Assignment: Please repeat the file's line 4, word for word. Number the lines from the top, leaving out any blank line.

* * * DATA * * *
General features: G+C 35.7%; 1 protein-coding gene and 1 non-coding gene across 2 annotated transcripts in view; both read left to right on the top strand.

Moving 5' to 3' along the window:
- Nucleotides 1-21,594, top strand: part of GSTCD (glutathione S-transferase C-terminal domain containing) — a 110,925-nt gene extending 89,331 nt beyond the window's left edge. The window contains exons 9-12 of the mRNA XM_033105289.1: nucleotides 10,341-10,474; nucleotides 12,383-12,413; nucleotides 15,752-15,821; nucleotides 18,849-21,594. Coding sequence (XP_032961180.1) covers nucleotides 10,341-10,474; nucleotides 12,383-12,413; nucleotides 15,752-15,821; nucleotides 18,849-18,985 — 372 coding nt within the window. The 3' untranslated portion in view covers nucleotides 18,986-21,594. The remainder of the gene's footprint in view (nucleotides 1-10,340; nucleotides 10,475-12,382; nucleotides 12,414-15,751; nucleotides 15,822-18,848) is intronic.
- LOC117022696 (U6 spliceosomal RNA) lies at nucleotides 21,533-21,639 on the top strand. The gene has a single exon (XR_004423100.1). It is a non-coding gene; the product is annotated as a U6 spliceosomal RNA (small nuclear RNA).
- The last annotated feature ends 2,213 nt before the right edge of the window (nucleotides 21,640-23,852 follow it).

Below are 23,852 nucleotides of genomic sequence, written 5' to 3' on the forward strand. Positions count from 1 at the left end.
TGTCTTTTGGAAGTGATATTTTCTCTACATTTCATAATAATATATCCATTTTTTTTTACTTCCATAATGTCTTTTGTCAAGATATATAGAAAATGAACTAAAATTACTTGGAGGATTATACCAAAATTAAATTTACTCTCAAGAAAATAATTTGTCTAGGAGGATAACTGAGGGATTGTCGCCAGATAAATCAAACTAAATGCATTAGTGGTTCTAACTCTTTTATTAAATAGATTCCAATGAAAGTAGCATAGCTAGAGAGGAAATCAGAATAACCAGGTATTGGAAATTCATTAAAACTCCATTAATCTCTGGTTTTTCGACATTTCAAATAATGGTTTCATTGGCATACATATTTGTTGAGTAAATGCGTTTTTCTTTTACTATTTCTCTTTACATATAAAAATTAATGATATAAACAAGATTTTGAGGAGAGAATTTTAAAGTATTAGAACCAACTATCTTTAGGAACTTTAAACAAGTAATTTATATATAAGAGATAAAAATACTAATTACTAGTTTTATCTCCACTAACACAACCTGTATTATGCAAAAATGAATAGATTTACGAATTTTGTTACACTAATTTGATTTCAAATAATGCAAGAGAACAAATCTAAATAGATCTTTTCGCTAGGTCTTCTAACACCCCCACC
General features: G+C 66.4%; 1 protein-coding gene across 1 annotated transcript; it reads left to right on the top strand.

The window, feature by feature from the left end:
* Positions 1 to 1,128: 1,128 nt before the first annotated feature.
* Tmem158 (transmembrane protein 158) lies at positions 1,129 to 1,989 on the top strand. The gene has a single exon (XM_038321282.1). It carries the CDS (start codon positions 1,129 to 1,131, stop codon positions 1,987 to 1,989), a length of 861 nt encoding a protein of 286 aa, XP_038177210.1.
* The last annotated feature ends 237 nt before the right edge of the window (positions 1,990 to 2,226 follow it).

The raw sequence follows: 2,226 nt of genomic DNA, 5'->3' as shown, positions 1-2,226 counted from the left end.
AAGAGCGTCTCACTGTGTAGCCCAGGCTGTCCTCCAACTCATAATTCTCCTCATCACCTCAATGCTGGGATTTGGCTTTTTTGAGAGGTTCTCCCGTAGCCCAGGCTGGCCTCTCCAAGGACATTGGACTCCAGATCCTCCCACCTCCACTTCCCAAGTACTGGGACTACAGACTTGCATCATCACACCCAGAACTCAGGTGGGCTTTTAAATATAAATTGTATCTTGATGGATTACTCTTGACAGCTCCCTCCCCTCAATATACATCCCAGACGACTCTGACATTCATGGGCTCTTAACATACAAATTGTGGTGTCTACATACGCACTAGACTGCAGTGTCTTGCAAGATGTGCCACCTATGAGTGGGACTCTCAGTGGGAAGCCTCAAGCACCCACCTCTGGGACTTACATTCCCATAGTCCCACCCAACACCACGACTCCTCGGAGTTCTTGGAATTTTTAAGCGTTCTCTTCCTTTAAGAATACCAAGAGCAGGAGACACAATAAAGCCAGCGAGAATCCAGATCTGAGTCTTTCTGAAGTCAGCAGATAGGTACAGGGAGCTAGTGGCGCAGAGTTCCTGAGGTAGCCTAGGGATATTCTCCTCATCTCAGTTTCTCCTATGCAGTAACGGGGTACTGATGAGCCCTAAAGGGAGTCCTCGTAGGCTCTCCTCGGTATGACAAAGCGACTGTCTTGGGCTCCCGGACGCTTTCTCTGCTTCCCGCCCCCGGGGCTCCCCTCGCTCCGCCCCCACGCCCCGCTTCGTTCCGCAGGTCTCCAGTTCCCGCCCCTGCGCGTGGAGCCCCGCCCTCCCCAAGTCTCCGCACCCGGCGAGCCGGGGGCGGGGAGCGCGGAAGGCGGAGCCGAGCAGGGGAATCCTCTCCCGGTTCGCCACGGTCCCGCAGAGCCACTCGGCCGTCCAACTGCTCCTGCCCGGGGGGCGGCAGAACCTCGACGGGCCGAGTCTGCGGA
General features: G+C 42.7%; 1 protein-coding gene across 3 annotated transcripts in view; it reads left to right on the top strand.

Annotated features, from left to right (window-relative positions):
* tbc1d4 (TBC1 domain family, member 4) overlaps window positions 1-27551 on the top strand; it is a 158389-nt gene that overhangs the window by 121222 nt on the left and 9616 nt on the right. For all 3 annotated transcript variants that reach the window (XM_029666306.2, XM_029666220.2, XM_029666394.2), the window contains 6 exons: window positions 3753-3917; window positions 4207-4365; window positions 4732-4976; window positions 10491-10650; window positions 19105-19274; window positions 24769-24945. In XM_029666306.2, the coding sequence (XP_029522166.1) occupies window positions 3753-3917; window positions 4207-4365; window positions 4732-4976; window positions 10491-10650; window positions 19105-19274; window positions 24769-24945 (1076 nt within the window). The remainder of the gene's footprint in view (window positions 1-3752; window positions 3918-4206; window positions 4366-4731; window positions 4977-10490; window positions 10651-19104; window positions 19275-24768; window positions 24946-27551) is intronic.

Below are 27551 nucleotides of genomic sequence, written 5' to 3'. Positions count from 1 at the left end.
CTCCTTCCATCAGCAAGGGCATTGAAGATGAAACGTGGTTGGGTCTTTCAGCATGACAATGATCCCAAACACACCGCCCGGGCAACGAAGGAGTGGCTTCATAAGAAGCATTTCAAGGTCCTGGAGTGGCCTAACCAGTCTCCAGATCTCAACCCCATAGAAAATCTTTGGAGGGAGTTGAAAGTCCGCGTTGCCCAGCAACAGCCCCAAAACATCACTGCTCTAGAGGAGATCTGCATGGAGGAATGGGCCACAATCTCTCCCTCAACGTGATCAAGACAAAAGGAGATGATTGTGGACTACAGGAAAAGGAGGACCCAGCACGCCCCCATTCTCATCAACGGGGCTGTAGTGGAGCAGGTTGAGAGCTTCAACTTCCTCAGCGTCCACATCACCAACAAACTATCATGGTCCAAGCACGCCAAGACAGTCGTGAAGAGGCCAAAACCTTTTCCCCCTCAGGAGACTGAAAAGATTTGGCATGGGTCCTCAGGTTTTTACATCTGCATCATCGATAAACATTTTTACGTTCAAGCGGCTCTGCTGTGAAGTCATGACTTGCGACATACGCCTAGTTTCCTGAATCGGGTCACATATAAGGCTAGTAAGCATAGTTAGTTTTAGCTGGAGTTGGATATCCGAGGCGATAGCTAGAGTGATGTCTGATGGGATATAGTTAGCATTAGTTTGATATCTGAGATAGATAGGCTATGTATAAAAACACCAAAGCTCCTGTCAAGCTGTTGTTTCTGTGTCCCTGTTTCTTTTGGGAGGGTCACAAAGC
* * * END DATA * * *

- LOC117022696 (U6 spliceosomal RNA) lies at nucleotides 21,533-21,639 on the top strand. The gene has a single exon (XR_004423100.1). It is a non-coding gene; the product is annotated as a U6 spliceosomal RNA (small nuclear RNA).